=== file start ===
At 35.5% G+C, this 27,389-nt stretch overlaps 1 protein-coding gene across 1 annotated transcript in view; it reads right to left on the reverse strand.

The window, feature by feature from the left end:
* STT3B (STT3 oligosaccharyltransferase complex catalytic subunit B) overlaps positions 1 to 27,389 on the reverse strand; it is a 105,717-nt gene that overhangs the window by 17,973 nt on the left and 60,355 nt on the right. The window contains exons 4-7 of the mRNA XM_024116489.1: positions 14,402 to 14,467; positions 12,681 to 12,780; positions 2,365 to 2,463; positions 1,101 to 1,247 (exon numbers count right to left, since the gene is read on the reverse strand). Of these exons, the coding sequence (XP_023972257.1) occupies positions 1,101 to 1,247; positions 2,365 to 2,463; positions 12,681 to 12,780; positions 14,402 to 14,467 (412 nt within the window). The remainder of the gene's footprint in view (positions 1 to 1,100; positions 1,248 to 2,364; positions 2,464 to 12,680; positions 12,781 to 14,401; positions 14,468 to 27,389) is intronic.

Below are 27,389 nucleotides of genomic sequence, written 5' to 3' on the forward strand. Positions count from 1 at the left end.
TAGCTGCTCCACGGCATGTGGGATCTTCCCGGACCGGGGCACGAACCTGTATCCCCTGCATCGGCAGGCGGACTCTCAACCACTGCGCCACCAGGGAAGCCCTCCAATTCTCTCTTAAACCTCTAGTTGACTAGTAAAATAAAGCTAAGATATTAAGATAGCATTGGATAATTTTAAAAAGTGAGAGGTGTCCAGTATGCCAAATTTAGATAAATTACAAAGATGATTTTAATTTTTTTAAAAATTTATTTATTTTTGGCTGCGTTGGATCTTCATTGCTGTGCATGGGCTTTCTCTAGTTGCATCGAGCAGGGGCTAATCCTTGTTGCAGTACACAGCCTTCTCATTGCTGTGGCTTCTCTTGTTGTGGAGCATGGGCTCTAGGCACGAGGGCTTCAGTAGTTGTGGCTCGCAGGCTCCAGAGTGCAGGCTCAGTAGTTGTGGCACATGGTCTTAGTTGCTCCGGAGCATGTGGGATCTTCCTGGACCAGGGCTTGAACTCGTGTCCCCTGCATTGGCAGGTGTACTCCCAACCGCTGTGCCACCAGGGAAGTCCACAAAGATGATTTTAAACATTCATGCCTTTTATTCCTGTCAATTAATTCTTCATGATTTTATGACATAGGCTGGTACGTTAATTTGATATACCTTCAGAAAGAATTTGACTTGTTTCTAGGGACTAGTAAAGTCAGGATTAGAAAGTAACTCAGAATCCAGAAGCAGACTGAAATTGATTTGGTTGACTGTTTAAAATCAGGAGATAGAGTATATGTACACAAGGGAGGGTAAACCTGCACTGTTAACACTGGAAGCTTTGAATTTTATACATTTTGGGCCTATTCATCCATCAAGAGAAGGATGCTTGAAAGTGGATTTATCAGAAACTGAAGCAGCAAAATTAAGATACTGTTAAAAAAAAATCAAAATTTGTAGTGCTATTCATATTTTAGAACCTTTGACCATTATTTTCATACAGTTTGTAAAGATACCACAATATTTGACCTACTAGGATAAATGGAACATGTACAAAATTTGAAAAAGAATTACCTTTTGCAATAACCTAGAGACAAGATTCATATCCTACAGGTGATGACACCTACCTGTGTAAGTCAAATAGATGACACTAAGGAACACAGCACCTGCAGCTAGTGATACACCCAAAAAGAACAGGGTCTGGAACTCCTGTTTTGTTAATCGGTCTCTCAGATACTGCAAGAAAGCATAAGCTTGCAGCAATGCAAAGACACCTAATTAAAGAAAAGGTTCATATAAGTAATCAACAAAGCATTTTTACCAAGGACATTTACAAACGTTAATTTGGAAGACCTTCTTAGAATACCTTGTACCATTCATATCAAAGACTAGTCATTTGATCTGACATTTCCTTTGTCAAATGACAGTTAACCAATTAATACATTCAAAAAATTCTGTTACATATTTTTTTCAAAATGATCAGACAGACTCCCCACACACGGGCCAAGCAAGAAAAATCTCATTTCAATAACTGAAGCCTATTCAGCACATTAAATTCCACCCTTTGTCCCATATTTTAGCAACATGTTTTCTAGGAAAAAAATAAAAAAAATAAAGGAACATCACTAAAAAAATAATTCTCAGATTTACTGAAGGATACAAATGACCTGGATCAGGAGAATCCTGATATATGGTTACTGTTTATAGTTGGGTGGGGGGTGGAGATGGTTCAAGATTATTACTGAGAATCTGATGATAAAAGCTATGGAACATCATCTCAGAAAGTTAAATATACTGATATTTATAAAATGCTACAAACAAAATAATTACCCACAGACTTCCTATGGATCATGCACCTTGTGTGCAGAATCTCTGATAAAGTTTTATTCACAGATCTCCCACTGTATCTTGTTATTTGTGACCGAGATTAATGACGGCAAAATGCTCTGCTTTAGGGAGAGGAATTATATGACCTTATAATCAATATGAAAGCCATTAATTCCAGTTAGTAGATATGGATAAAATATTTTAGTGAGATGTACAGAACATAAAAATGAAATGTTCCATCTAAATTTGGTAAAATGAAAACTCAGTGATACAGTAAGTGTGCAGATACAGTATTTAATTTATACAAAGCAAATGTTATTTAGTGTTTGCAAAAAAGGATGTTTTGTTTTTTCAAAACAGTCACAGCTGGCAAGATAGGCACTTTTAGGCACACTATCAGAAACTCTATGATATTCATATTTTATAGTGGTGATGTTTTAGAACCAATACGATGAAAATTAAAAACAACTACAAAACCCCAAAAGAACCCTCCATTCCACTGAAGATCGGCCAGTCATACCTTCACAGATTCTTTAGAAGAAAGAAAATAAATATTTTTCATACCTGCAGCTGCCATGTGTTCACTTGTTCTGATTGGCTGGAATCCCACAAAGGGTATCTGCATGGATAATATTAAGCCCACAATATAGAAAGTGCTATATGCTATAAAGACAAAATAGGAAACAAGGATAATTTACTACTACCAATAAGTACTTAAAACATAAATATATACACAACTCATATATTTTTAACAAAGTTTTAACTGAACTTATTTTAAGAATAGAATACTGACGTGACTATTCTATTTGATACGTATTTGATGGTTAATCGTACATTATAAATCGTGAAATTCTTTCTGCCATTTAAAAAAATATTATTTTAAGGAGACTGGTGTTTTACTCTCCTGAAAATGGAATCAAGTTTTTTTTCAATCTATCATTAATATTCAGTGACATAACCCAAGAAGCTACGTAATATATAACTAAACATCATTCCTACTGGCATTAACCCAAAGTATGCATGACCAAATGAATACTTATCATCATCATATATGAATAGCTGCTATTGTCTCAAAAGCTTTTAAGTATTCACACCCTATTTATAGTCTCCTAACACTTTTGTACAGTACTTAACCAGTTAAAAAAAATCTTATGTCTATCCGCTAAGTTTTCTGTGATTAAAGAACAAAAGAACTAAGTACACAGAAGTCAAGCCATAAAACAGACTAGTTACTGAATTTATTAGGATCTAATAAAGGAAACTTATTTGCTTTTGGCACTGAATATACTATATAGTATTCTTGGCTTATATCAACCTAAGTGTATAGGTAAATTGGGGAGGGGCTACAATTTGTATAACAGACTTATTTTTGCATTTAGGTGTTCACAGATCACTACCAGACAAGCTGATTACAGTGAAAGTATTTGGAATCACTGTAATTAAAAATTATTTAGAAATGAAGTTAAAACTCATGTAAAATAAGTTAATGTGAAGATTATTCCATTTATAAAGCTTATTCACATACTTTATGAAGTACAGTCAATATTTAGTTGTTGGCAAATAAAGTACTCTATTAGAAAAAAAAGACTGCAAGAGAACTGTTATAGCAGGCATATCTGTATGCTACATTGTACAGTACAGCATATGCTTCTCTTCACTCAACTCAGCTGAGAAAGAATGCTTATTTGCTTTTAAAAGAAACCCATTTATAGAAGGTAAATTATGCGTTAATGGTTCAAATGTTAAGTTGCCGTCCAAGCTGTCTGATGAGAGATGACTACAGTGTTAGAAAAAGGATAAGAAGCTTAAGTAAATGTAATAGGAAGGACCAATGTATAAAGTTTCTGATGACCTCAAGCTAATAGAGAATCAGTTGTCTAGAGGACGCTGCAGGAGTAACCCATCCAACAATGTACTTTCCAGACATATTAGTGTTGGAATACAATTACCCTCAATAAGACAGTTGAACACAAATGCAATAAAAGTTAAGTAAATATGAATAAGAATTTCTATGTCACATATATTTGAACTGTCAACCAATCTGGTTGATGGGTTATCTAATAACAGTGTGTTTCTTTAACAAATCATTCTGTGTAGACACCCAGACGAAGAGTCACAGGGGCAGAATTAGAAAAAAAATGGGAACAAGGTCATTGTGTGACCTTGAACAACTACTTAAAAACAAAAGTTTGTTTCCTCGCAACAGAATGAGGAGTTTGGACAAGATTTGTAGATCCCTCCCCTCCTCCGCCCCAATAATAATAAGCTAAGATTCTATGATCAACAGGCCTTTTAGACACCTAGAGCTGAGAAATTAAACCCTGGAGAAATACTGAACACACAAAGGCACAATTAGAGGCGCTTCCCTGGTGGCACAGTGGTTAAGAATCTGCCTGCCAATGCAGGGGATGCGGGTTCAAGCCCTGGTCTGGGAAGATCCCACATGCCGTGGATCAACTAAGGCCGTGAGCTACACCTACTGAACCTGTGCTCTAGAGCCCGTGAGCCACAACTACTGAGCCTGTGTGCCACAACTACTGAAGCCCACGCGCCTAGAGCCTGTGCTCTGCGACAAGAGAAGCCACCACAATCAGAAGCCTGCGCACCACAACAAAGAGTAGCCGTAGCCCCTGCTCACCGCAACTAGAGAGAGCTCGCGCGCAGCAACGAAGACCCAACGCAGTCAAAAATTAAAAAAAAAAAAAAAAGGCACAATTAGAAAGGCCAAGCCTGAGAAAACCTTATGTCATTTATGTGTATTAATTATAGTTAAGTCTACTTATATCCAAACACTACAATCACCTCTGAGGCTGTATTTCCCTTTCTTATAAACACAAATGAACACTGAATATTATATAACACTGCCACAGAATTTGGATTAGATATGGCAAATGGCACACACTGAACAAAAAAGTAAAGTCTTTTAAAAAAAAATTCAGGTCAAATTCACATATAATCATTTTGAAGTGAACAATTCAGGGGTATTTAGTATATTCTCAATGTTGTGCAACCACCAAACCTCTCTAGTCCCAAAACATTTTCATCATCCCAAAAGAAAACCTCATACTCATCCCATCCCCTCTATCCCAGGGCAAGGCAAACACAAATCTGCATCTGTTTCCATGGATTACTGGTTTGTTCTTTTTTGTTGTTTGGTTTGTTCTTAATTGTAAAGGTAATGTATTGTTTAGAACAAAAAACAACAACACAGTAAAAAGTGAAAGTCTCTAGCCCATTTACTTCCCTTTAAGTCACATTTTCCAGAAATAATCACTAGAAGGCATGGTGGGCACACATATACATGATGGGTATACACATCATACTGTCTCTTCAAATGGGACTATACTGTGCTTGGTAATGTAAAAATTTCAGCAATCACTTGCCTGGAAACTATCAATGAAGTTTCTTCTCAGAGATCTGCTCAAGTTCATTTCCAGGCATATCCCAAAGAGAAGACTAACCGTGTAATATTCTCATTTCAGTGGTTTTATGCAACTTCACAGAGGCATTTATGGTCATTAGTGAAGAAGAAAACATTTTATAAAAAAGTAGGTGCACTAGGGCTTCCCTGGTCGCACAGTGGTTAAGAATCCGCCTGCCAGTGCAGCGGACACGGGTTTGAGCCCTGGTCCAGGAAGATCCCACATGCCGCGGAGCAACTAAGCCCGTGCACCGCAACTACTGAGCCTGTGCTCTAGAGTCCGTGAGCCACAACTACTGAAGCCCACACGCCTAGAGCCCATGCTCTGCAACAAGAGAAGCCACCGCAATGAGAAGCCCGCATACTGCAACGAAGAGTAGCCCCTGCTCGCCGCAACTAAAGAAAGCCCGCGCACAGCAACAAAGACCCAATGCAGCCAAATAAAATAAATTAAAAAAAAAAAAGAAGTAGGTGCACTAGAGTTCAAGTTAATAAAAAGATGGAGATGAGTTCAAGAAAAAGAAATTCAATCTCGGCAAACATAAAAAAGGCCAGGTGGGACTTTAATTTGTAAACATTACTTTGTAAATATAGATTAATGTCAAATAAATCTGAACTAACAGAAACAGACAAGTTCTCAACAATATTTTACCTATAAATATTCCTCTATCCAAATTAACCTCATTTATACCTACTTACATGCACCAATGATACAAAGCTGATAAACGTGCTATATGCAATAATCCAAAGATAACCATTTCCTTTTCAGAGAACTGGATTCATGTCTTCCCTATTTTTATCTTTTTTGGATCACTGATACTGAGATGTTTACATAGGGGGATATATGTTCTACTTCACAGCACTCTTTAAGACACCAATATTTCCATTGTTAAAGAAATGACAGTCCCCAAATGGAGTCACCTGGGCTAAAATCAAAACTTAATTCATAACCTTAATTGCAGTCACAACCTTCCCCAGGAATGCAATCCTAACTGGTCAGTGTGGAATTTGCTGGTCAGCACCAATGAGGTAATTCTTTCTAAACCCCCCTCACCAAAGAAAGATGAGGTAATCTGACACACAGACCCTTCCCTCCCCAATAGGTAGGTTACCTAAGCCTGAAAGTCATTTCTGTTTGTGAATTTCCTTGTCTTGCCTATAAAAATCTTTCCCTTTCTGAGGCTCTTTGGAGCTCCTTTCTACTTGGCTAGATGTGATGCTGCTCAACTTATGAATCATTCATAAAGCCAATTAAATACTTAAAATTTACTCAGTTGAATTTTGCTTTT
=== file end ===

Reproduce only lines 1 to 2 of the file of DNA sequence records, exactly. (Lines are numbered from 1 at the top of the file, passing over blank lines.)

At 35.5% G+C, this 27,389-nt stretch overlaps 1 protein-coding gene across 1 annotated transcript in view; it reads right to left on the reverse strand.

The window, feature by feature from the left end: